Monday, April 30, 2012

30 Day Paleo Challenge - Day 1

Our Crossfit gym is hosting a 30-day Paleo Challenge that begins today.  In our wisdom, Buttercup, Valiant, and I decided participating in this challenge would be a good idea.  (This was obviously made in the haze of caffeinated happiness.)  To read the specifics of our challenge, you can head to the site here, but in a nutshell:  no grains, no legumes, no dairy, no sugar, and pretty much nothing processed. 

Now, this little subset of Nagles has already given up grains, legumes, and most dairy, but, we've really struggled since the holidays (four months, I know!) to get the sugar back out of our diet, thus our willingness to embark on this little journey.  We spent a week cleaning out our kitchen and getting rid of stuff that would tempt us.  I even ordered a dehydrator to make my own beef jerky (it arrived today)!

Which brings us here to Day 1...a day full of "whine".

Don't get me wrong, we're all committed.  No one wants to be the one to mess things up and do something that costs us points.  Still, the caffeine withdrawal headache has been horrible.  Buttercup has a nasty cold and can't taste anything, so she's craving processed food, and Valiant?  He's just hungry and is stubbornly refusing to eat fruit.  The games have begun...

Friday, the kids and I all had our weight and body fat % was a good/bad reality check.  This is what I wrote in my log book following that experience:

Of course I had to make my log book something cute!
"Reality checks are a difficult thing to deal with.  While my weight was a happy surprise, I have to admit that I was dismayed by my body fat percentage. All these weeks of slippery nutrition have taken their toll or, at the very least, slowed my progress tremendously.  Today's numbers helped my resolve to give this challenge my total commitment.  I'm curious what can be accomplished in 30 days of strict adherence."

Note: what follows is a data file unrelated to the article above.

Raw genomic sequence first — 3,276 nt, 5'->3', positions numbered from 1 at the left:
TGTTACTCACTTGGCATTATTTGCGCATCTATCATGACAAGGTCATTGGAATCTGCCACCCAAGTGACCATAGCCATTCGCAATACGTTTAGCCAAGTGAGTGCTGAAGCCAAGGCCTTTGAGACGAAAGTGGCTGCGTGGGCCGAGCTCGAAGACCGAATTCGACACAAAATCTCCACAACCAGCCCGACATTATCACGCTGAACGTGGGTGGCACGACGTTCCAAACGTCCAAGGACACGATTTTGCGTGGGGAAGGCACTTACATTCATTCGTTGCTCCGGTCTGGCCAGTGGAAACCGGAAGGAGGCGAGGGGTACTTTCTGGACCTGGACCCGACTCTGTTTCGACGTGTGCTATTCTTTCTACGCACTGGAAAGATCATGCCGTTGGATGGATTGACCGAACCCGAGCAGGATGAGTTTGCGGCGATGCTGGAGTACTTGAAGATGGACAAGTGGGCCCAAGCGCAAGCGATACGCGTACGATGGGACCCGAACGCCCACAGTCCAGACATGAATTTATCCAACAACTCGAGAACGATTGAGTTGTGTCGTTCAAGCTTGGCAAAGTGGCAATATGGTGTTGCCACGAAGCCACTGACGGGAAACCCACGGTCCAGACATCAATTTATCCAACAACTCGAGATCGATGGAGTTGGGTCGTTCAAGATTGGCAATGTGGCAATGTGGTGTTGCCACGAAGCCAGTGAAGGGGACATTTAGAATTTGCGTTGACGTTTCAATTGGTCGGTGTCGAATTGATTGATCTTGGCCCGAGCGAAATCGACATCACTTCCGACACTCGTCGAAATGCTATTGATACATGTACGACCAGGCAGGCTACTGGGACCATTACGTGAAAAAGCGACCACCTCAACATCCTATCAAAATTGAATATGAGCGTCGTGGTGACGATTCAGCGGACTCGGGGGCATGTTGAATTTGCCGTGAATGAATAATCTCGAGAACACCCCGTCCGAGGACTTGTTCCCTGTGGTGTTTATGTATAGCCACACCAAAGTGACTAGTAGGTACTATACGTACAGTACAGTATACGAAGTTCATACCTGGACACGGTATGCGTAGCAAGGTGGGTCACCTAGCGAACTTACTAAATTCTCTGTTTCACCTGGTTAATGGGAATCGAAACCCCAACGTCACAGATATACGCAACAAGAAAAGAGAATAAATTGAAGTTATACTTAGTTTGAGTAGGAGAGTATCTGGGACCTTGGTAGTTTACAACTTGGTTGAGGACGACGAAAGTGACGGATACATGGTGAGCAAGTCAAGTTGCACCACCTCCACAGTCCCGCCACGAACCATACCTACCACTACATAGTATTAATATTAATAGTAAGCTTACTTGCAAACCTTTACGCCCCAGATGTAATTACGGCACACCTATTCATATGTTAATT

It will be an interesting ride, don't you think?

Tuesday, April 24, 2012

Lawn Mowing Barbie

When one is a 13-year old girl with a lawn-mowing job, the execution of your duties presents the possibility for sartiorial splendor. 

Unlike her brothers before her, who quickly wilted in the heat of the day, my Buttercup decided to give the sun a run for its money in the brightness category, all the while, maximizing the potential for a little bit of a tan. 

I tell you, despite the fact that she's now lived more than half her life in Eastern Washington, this young lady is definitely a Southern California girl.

An hour and a half later, she had pink cheeks and her shoulders and arms had definitely been kissed by the sun.  Mission accomplished in style.  Between you and me, I think she got lucky that she didn't end up with a tan line from her knee socks!

Monday, April 23, 2012

Our Young Job Hunter

Look how tall!  See the
door frame?
Our sixteen-year old son, Valiant, has been tasked with getting a job.  Just as our parents expected of us, we expect our children to get jobs when they are legally able.  Oh, and to add to his incentive, we won't let him get a driver's license until he has a job.  No job, no driving without Mom or Dad.  The boy has incentive and a chauffeur.  Now he just needs to get a job.  As you might have heard, it is a tough job market out there.  Applicants need to be sharp, look sharp, and present themselves in a way that will set them apart from all the other applicants. 

Oh, and he whips out a smile
when he shows up to apply!
This is how our Valiant is dressed to drop off applications and resumes, to follow up on the same, and, of course, for any interviews he can snag.  (From a mother's point of view, it is even more impressive when you realize everything he's wearing other than the tie had to be special ordered because the boy is so tall!)

So, what do you think?  Doesn't he look sharp?   Wouldn't you give him a job?  Let's hope someone else agrees with us!  I'm ready for him to get a job and quit my job as chauffeur for the job search.